This week, on Buzz Worthy News: Apple is up in arms, another author has passed away, Hachette instructs its authors that their work – even in other territories being published by a different publisher – MUST have DRM, Lauren Conrad gets in trouble and more.
Buzz Worthy News is Cuddlebuggery’s weekly Friday news post featuring all the most interesting book world news.
Read on to find out what’s been going on!
Apple has stated in a memo filed in its defense that it will not settle with the three big publishers, but will instead go to trial over the charges brought by the DOJ. Apple has stated that it won’t settle because it could not reinstate its contracts if a court trial was successful whereas a court decision is irreversible.
The Proposed Judgment penalizes Apple in a manner that is inconsistent with the public interest and the law. Without Apple’s consent and without a trial, the Proposed Judgment automatically terminates Apple’s agreements (IV.A.) and effectively bars Apple (and other retailers) from selling eBooks under the agency model for two years by mandating shared responsibility for pricing between principal and agent (V.B., VI.B.). This result also is inconsistent with the fundamental tenet of agency relationships, not justified by proven facts, and has been overwhelmingly opposed by the public.
At the age of 87, Harry Harrison, a science fiction author who once called Science Fiction rubbish, passed away.
Harrison is who we have to thank for Soylent Green (SPOILER: It’s people!) and The Stainless Steal rat. Mostly he just liked to troll his own genre though.
“But Mr. Harrison was best known for subverting his own genre. In 1965 he wrote “Bill the Galactic Hero” to satirize the militaristic perspective he saw in “Starship Troopers” (1959), a book by the science-fiction giant Robert A. Heinlein. The St. James Guide to Science Fiction Writers called Mr. Harrison’s book “a deeply felt antiwar statement.” He went on to write six sequels.” -Douglas Martin, NY Times
One of Harrison’s more famous quotes: ““Incompetent, unlettered, unskilled writers sell to unexacting editors. All of this is going completely unnoticed by an incompetent readership.”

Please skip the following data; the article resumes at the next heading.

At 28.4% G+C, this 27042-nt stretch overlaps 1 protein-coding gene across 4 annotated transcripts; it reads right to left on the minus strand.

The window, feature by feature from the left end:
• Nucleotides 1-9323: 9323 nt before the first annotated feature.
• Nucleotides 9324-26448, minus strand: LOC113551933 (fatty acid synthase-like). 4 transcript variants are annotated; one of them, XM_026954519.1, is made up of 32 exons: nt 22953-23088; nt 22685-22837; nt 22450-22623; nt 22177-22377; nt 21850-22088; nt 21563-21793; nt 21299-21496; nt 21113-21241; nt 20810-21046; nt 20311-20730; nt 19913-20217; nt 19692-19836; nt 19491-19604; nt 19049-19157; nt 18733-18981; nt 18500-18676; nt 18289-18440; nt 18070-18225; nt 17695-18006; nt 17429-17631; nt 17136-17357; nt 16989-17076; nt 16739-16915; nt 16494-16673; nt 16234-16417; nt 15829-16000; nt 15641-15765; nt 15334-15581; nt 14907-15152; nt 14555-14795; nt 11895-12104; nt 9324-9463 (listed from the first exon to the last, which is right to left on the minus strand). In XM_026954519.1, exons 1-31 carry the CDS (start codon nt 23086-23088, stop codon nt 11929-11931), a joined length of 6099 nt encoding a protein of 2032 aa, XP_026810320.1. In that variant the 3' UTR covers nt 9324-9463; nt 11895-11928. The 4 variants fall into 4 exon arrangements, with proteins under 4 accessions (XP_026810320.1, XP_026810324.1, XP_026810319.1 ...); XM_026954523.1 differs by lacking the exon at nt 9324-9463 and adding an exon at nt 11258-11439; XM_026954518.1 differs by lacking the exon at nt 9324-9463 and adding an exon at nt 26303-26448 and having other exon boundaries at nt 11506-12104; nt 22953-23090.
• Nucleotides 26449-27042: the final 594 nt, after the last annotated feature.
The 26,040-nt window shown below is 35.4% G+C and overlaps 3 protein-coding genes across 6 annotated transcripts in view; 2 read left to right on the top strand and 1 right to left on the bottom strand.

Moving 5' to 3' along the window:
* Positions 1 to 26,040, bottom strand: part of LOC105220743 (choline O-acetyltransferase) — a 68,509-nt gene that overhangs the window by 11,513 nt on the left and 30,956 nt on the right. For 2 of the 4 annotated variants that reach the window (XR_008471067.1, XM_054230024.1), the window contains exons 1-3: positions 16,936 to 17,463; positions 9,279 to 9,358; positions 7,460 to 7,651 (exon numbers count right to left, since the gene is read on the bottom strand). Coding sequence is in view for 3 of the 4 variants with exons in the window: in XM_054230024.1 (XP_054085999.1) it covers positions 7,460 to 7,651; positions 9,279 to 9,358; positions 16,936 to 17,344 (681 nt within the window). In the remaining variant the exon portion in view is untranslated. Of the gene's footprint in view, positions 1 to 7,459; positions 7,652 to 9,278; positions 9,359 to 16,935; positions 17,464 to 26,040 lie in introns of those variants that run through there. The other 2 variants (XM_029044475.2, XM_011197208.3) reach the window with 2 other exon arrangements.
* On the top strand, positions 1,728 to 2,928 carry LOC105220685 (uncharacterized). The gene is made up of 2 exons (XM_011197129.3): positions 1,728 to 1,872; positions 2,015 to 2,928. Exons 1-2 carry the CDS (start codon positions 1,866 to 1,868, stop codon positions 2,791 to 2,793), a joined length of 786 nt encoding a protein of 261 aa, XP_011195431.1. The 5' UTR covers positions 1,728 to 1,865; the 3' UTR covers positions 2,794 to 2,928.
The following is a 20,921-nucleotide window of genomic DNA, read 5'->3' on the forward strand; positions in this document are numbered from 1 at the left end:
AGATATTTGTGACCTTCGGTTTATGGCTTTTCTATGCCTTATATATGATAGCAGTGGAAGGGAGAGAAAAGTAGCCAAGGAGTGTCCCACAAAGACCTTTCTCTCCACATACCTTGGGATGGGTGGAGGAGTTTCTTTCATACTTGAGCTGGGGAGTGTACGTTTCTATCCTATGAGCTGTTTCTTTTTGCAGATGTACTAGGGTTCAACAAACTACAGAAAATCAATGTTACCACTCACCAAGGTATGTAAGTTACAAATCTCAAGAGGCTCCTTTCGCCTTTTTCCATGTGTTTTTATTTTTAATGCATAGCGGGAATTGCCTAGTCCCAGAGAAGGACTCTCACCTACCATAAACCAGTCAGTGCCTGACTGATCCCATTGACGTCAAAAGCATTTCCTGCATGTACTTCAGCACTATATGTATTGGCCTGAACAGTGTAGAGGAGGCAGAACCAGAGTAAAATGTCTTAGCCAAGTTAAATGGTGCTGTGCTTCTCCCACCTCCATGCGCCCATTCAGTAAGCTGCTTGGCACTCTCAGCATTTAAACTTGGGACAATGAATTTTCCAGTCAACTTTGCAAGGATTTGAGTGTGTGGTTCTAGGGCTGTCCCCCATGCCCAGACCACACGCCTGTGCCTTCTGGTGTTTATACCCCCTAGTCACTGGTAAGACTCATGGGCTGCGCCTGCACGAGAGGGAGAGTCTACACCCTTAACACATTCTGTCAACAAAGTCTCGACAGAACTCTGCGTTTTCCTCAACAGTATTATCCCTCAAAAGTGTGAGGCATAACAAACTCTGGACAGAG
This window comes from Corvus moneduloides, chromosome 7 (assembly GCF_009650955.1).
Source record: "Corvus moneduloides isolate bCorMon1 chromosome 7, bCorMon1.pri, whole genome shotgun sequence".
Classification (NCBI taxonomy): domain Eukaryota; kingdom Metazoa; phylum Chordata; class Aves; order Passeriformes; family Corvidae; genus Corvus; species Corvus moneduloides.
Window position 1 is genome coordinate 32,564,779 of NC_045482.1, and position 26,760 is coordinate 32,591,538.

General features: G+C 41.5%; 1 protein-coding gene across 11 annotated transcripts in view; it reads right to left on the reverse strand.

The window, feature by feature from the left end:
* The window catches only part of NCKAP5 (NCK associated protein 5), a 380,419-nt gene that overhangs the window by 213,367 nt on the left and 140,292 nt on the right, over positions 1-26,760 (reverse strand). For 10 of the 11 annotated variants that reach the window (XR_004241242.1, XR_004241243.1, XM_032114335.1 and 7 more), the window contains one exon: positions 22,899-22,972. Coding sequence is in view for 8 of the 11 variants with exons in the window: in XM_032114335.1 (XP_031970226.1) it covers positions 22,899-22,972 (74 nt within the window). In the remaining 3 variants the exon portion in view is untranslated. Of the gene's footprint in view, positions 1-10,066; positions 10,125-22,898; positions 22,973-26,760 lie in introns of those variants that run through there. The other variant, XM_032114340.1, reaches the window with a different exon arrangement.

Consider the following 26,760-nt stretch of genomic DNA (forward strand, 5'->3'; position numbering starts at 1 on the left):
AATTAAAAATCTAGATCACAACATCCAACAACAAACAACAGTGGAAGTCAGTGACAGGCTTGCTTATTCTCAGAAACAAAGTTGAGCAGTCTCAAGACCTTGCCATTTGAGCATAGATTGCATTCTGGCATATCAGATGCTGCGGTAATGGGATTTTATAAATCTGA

So here’s the run down.
First Tor was like: Dude, you know, like, DRM TOTALLY sucks. Amirite?
Then the world was all like: Jah! Totes does!
Then Tor was like: I am SO not hanging out with DRM any more. DEFRIENDED!
Then the world was all like: Oh no they didn’t!
And then Hachette was like: Oh they did. It is ON! Well, none of my authors are allowed in the club house without their DRM. TAKE THAT TOR!
I hope that brings you up to speed. You can read Hachette’s letter to it’s authors here. Whether you laugh or weep is at your discretion.
Lauren Conrad Sends Multiple Books to Book Heaven. They Shall Be Avenged.
On her web only craft show, Lauren Conrad took it upon herself to slice and dice a set of Lemony Snickett books to use the spines as decorations.
Predictably, lots of book fans became frothing-at-the-mouth angry. The Youtube video received 8 dislikes for every like and fans angrily tweeted at Conrad for the book murder.
Conrad responded by taking the video down – but the anger didn’t subside.
The reclusive author of the Lemony Snicket series was contacted for comment and passed the following through his publicist.
It has always been my belief that people who spend too much time with my work end up as lost souls, drained of reason, who lead lives of raving emptiness and occasional lunatic violence. What a relief it is to see this documented.
Whilst, I Kat Kennedy, and not necessarily the Cuddlebuggery team speaking here, think cutting up perfectly good books – I struggle to appreciate the fury this has generated, to be honest. Books are amazing, incredible things. And cheap craft projects aren’t always the best use for them. But – if LIBRARIES -the venerable churches of a book idolatry, can bring themselves to burn hundreds of thousands of books a year – then maybe Conrad shouldn’t be crucified for being a little blasphemous. Locked away in a dark dungeon for all eternity, yes. But the hate? Kind of unnatural and disturbing.
Sylvia Plath, one of the great modern poets, had an interesting dynamic with her father despite the fact that he died in her childhood. However, the recent revelation of the FBI’s file on her father, including a psych assessment that deemed him to have a morbid disposition.
“Apart from the investigators’ report on Otto’s character, the files reveal that he was detained over suspected pro-German allegiance.
He also encountered discrimination at the University of California, and was passed over for a scientific post due to his birth in East Prussia, though he moved to the US aged 15. The files also reveal that he lost a salesman job for not buying Liberty Bonds to aid the war effort, and it is implied that he had a less than wholehearted attitude towards the first world war and America.”
Some scholars debate the way Plath depicted her father in her work. Either way, her journals are almost set to be released – and they should hopefully provide more of a clue! Excitement!